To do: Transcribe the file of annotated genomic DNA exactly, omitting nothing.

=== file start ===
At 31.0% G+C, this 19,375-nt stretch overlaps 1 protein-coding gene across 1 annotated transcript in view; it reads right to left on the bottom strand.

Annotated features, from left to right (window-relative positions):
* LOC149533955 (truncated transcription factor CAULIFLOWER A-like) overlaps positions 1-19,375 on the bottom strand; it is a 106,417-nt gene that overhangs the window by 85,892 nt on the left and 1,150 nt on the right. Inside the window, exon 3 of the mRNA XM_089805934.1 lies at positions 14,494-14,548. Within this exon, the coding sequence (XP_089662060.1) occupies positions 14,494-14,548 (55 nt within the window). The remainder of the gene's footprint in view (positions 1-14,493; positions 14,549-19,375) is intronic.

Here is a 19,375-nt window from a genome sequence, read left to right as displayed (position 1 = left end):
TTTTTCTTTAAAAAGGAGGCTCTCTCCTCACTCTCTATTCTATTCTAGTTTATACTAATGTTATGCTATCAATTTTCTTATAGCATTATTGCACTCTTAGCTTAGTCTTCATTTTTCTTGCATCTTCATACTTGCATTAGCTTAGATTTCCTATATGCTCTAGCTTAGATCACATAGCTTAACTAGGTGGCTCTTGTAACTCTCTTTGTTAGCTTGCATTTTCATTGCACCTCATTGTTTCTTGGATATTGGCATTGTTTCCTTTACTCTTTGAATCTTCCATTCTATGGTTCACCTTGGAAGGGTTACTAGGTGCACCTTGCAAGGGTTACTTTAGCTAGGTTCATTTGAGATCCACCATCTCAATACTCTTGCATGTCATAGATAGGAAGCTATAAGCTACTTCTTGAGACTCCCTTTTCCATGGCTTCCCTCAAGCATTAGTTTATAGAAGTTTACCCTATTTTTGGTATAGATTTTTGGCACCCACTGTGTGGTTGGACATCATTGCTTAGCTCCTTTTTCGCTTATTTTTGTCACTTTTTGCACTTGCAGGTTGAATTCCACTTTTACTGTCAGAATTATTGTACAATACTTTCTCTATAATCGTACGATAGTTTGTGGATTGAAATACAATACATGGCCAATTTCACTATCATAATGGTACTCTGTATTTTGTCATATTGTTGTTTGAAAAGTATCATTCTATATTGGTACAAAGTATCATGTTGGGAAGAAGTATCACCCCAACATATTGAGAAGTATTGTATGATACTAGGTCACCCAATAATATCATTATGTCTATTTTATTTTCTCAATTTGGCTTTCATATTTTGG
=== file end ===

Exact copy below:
At 31.0% G+C, this 19,375-nt stretch overlaps 1 protein-coding gene across 1 annotated transcript in view; it reads right to left on the bottom strand.

Annotated features, from left to right (window-relative positions):
* LOC149533955 (truncated transcription factor CAULIFLOWER A-like) overlaps positions 1-19,375 on the bottom strand; it is a 106,417-nt gene that overhangs the window by 85,892 nt on the left and 1,150 nt on the right. Inside the window, exon 3 of the mRNA XM_089805934.1 lies at positions 14,494-14,548. Within this exon, the coding sequence (XP_089662060.1) occupies positions 14,494-14,548 (55 nt within the window). The remainder of the gene's footprint in view (positions 1-14,493; positions 14,549-19,375) is intronic.

Here is a 19,375-nt window from a genome sequence, read left to right as displayed (position 1 = left end):
TTTTTCTTTAAAAAGGAGGCTCTCTCCTCACTCTCTATTCTATTCTAGTTTATACTAATGTTATGCTATCAATTTTCTTATAGCATTATTGCACTCTTAGCTTAGTCTTCATTTTTCTTGCATCTTCATACTTGCATTAGCTTAGATTTCCTATATGCTCTAGCTTAGATCACATAGCTTAACTAGGTGGCTCTTGTAACTCTCTTTGTTAGCTTGCATTTTCATTGCACCTCATTGTTTCTTGGATATTGGCATTGTTTCCTTTACTCTTTGAATCTTCCATTCTATGGTTCACCTTGGAAGGGTTACTAGGTGCACCTTGCAAGGGTTACTTTAGCTAGGTTCATTTGAGATCCACCATCTCAATACTCTTGCATGTCATAGATAGGAAGCTATAAGCTACTTCTTGAGACTCCCTTTTCCATGGCTTCCCTCAAGCATTAGTTTATAGAAGTTTACCCTATTTTTGGTATAGATTTTTGGCACCCACTGTGTGGTTGGACATCATTGCTTAGCTCCTTTTTCGCTTATTTTTGTCACTTTTTGCACTTGCAGGTTGAATTCCACTTTTACTGTCAGAATTATTGTACAATACTTTCTCTATAATCGTACGATAGTTTGTGGATTGAAATACAATACATGGCCAATTTCACTATCATAATGGTACTCTGTATTTTGTCATATTGTTGTTTGAAAAGTATCATTCTATATTGGTACAAAGTATCATGTTGGGAAGAAGTATCACCCCAACATATTGAGAAGTATTGTATGATACTAGGTCACCCAATAATATCATTATGTCTATTTTATTTTCTCAATTTGGCTTTCATATTTTGG